Feed can deliver enhanced fat digestibility and performance, even in cold water.
In cold water, trout become less active and their metabolism slows down. Digestion slows down too and fat digestion, especially, becomes less efficient. This is in line with the trout’s natural lifestyle whereby very little food is available during the winter period.
Their camouflage changes to a silvery skin with a dark back and white belly. This helps them to blend in with the surroundings. The marine diet, rich in omega-3 fatty acids, assures a high membrane fluidity in the cold sea water so that they can move swiftly. This physiological adaptation assures a good digestion of food during very cold conditions.
At Alltech Coppens, we aimed to develop a trout feed concept that allowed optimal digestion, health, and performance during very cold periods. After extensive research at the Alltech Coppens Aqua Centre we have managed to considerably improve fat digestibility in very cold water and match the trout’s changed requirement for essential fatty acids.
Fat digestion is determined by four major factors:
- The water temperature
- The melting point of the fat in the feed
- The fatty acid profile of the feed
- The feeding level
The melting point of the oil in the feed determines whether the fatty acids can be emulsified well at a given water temperature. When the oil becomes more solid in cold water emulsification is compromised and digestion reduced. The key is to have the right melting point at a water temperature at 8°C and lower. Our R&D efforts have provided crucial data to get the melting point right in winter conditions!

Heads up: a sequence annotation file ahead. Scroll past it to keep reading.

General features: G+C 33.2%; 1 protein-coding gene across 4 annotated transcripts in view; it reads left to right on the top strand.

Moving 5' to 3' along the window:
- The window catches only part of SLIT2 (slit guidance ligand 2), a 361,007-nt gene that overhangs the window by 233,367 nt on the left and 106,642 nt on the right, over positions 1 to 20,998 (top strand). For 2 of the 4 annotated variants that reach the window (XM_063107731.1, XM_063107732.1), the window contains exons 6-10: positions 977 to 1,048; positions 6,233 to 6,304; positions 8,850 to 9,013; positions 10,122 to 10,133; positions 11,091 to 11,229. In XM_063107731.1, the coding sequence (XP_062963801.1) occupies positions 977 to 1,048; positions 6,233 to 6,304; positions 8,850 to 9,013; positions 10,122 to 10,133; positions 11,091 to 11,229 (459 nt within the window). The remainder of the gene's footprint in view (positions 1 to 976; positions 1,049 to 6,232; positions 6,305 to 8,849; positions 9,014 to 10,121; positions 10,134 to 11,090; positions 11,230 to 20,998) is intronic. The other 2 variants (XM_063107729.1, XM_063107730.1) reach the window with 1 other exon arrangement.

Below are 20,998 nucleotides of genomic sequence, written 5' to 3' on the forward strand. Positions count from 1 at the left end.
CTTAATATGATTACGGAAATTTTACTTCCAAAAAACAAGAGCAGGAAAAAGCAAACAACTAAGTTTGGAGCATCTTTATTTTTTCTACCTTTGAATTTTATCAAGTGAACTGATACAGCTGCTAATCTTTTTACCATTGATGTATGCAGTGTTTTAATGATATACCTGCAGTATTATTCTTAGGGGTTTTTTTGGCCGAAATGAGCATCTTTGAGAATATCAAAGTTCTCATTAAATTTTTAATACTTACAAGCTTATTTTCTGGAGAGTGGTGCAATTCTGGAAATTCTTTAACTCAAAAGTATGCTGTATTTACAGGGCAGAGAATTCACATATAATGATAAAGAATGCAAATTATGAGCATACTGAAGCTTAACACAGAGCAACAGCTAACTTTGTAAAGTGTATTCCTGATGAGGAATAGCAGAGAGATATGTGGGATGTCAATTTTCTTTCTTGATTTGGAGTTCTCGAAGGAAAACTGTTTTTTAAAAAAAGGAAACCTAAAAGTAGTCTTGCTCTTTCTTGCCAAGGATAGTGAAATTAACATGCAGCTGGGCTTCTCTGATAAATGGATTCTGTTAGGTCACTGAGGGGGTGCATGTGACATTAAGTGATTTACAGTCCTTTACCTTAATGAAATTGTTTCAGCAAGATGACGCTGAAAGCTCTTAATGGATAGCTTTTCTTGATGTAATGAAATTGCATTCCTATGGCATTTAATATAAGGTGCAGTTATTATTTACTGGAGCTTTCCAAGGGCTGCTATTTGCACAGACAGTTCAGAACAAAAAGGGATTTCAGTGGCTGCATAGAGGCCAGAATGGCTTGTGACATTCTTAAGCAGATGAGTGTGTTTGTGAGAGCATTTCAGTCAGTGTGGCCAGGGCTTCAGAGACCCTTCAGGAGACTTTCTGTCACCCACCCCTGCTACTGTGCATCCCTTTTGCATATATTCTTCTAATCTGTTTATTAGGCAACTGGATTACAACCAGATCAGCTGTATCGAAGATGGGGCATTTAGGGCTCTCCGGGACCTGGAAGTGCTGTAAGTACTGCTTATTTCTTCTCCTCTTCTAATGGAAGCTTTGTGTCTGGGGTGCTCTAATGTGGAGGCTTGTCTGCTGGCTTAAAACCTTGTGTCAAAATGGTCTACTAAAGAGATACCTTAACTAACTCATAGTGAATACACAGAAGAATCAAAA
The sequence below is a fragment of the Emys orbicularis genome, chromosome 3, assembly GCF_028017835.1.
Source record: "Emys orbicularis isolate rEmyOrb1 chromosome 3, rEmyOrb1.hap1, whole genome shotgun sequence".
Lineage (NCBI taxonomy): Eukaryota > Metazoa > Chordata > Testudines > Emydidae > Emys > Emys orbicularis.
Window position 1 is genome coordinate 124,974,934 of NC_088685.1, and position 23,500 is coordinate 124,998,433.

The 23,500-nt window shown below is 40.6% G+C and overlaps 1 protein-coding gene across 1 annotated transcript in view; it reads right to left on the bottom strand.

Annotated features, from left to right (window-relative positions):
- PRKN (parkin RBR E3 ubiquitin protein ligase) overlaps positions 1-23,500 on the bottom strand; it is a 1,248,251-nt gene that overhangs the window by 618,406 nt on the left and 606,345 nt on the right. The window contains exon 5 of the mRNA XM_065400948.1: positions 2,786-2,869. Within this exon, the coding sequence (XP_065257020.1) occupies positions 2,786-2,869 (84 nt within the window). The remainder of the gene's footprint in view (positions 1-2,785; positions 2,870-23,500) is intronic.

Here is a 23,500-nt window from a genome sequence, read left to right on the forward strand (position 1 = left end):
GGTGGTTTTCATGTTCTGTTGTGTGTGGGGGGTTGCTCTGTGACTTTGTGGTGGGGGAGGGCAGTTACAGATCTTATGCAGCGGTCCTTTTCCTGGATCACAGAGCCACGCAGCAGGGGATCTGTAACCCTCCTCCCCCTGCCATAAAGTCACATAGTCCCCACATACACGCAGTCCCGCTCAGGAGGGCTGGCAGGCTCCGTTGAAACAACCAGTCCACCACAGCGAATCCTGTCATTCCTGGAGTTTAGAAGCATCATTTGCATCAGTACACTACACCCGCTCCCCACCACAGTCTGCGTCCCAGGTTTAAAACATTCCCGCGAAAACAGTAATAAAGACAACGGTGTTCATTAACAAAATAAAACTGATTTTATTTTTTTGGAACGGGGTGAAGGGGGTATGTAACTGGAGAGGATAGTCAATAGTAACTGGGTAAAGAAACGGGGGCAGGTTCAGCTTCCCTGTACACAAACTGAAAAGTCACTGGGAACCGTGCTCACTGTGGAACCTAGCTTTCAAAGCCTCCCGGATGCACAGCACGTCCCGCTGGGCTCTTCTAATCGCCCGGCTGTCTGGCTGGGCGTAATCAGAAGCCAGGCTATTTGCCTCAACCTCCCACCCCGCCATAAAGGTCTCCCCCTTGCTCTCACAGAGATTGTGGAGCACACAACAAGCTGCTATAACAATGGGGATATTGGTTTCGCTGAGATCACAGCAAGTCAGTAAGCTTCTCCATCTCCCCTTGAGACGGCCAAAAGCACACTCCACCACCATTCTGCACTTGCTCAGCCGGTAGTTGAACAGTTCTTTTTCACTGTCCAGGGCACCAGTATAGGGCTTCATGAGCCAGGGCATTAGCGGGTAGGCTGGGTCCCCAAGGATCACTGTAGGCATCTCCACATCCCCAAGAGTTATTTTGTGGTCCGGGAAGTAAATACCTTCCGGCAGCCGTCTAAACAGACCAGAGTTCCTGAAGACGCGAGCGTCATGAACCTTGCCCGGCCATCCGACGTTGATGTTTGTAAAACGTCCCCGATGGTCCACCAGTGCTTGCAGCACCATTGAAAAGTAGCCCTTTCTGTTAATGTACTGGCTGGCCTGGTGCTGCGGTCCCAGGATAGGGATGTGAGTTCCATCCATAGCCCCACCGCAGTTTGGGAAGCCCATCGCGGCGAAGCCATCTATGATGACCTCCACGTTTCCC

“The trout adapts its physiology to the cold period”
The feed rate is also decisive for fat digestion. Since the fish’s metabolism slows down in cold water, it takes a long time for trout to digest a meal. This can take up to a few days. A high feed rate overloads the digestive tract and the trout is less capable of digesting it efficiently. This leads to a poorer FCR and more excrements, which may be visible to the farmer in the form of a higher degree of pollution. Our research has shown that a slightly lower feed rate helps to increase fat digestion and this is in line with the physiological adaptation the trout goes through in winter. In this respect, less is more. Apart from a slightly lower feed rate, it is also important to feed rather slowly in the cold period so that the slower trout have sufficient time to take up the pellets and none are wasted.